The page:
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4 Corwin was from Sibbertoft, Northamptonshire (Great Migration 1634–1635, Volume II (C–F): 264. Horton from Mowsley, Leicestershire (table stone in Southold’s Old Burying Ground). There’s no evidence they knew each other prior to migrating. 
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Miss the last museum education article, “The Icehouse Cometh”? Click the button below to read all about icehouses.
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WINE BY THE VINES

LIMITED TICKETS REMAINING!

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HARVEST DINNER

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CALL FOR ARTISTS

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A Call for Artists for the 10” x 10” Online Art Exhibition and Sale entitled: 

Ten Squared: Winter Wonders

Back by popular demand, Ten Squared is a fundraising exhibit and sale for the Southold Historical Museum. The theme of this winter exhibit is entitled Ten Squared: Winter Wonders. In this non-juried exhibition, artists are invited to submit pieces that are 10” x 10” excluding framing. Each work will be sold for $100, half of which will benefit Southold Historical Society. The online exhibit and sale will be Nov 15 – Dec 15, 2021.
“Winter” is a huge concept, so you’ll want to narrow down your creative ideas into a more cohesive theme. It might be winter on the North Fork, it might be a certain culture’s myths and traditions about winter, or it might be interpretations of winter seen through the eyes of different people. What are the natural processes governing winter? What animals and plants thrive during winter? Seasons of change are coming. Share your interpretation, literal or symbolic of Winter Wonders.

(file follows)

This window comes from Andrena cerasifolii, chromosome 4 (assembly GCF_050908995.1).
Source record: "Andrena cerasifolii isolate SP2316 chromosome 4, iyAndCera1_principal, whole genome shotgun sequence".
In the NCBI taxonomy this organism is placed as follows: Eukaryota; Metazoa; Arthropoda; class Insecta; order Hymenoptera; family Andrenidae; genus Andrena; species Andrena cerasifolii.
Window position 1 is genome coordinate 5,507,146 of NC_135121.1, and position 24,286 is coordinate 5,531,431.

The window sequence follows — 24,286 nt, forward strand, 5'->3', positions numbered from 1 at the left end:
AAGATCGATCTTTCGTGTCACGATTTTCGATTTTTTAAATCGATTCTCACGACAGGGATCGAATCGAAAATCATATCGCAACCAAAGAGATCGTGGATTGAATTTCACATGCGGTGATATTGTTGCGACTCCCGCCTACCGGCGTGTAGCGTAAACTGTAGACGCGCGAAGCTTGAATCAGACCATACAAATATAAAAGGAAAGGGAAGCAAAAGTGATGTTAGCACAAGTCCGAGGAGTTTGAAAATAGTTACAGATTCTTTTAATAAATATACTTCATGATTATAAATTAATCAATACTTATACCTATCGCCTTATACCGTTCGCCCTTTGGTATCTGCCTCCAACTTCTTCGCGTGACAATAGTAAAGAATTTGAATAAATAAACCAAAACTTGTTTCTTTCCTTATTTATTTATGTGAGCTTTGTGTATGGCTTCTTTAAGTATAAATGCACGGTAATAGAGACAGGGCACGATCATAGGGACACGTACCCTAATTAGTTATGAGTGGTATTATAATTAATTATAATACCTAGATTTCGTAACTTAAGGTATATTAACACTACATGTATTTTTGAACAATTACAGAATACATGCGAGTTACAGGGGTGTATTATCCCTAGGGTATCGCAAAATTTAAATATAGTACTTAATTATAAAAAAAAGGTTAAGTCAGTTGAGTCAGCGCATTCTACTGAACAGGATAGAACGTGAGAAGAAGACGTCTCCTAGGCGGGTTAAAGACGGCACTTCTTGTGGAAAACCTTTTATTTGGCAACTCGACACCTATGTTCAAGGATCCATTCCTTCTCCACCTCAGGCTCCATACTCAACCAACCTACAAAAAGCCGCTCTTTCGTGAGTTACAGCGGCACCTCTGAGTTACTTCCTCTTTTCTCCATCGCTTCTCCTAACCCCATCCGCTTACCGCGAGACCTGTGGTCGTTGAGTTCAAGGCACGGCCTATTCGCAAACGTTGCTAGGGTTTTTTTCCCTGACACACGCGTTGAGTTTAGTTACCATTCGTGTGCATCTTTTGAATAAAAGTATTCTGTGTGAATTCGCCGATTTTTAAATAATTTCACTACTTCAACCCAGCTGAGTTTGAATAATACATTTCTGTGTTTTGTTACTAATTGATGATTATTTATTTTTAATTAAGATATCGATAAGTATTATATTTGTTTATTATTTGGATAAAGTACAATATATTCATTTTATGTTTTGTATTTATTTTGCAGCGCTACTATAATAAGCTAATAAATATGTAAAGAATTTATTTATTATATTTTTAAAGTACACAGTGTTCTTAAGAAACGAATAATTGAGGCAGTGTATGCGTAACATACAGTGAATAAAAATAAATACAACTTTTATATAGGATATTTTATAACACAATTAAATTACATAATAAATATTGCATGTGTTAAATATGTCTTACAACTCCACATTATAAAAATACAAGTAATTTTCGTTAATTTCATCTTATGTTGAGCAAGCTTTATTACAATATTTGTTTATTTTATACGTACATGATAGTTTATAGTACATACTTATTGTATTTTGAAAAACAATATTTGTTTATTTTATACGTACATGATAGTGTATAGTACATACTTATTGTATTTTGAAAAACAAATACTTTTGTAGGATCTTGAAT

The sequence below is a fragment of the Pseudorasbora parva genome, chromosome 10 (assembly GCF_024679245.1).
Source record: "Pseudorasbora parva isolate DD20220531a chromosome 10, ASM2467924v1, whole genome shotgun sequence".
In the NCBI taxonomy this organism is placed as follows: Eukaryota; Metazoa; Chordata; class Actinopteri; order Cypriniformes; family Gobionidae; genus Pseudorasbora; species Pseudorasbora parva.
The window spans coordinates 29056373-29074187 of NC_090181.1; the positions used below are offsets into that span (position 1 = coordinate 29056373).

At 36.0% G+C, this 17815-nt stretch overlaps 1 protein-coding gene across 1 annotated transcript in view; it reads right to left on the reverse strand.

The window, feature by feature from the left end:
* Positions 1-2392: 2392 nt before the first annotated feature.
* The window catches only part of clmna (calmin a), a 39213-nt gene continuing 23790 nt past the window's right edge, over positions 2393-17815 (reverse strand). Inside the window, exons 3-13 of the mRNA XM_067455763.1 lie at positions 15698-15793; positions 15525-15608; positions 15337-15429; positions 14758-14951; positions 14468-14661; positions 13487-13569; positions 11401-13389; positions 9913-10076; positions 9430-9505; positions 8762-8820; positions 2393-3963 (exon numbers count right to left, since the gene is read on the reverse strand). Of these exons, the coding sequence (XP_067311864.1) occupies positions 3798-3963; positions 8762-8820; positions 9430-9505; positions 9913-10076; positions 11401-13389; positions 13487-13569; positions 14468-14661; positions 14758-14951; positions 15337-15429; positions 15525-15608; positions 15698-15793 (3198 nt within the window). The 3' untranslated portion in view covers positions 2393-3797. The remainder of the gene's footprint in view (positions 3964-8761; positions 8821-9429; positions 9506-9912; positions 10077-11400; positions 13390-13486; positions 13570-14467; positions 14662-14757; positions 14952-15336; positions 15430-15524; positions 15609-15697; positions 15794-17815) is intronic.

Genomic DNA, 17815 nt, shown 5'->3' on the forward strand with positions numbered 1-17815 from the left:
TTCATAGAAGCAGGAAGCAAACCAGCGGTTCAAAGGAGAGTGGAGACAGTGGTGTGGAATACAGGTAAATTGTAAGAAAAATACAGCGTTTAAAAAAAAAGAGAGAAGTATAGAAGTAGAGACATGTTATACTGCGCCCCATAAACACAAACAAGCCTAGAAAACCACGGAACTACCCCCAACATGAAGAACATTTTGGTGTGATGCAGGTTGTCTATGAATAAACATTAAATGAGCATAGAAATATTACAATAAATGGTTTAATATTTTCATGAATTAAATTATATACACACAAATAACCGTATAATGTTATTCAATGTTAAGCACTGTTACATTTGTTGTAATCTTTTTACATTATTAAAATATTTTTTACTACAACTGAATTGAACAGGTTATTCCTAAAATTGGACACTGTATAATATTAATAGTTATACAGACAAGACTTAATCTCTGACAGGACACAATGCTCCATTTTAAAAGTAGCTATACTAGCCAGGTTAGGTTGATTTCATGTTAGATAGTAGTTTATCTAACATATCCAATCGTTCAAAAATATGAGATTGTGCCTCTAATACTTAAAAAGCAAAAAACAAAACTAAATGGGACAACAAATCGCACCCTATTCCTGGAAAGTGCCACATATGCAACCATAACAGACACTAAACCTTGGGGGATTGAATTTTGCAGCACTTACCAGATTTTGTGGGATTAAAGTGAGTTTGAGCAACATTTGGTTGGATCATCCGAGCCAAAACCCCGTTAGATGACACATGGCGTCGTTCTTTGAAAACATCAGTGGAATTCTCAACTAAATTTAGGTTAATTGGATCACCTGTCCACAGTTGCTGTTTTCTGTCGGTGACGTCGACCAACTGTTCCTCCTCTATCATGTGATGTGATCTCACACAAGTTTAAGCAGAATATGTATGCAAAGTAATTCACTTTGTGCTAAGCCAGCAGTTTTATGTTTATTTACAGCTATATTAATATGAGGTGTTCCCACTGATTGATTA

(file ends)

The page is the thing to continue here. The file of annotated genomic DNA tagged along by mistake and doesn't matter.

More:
Artists are invited to submit up to 3 works which measure 10” x 10” and hang ready. All mediums are accepted. Art works should be dry. Please attach a label to the back of the artwork with Artist Name, Title, and Medium. (As noted: all artwork will be sold for $100.00, half which will benefit Southold Historical Museum.) Artists should visit the museum website at www.southoldhistorical.org for the artwork submission form and for more information.
Finished 10” x 10” works with submission forms are due by Friday, October 29, 2021. Please call the office at 631-765-5500 for drop off instructions. Unsold work must be retrieved by January 15, 2022 or it will be recycled. Instructions will follow for pick-up of unsold works.
For more information please email info@southoldhistorical.org (attn: art sale) or call 631.765.5500. 
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The Museum Office and Museum Gift Shop will be closed the Monday, October 11
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October 21
Wine by the Vines at Pellegrini Vineyards
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November 4
Annual Harvest Dinner @ O’Mally’s
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November 26
Annual Candlelight Tour
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December 4
Holiday Fair
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SOUTHOLD HISTORICAL MUSEUM

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AAQ / Resource

Bruce Nagel + Partners Architects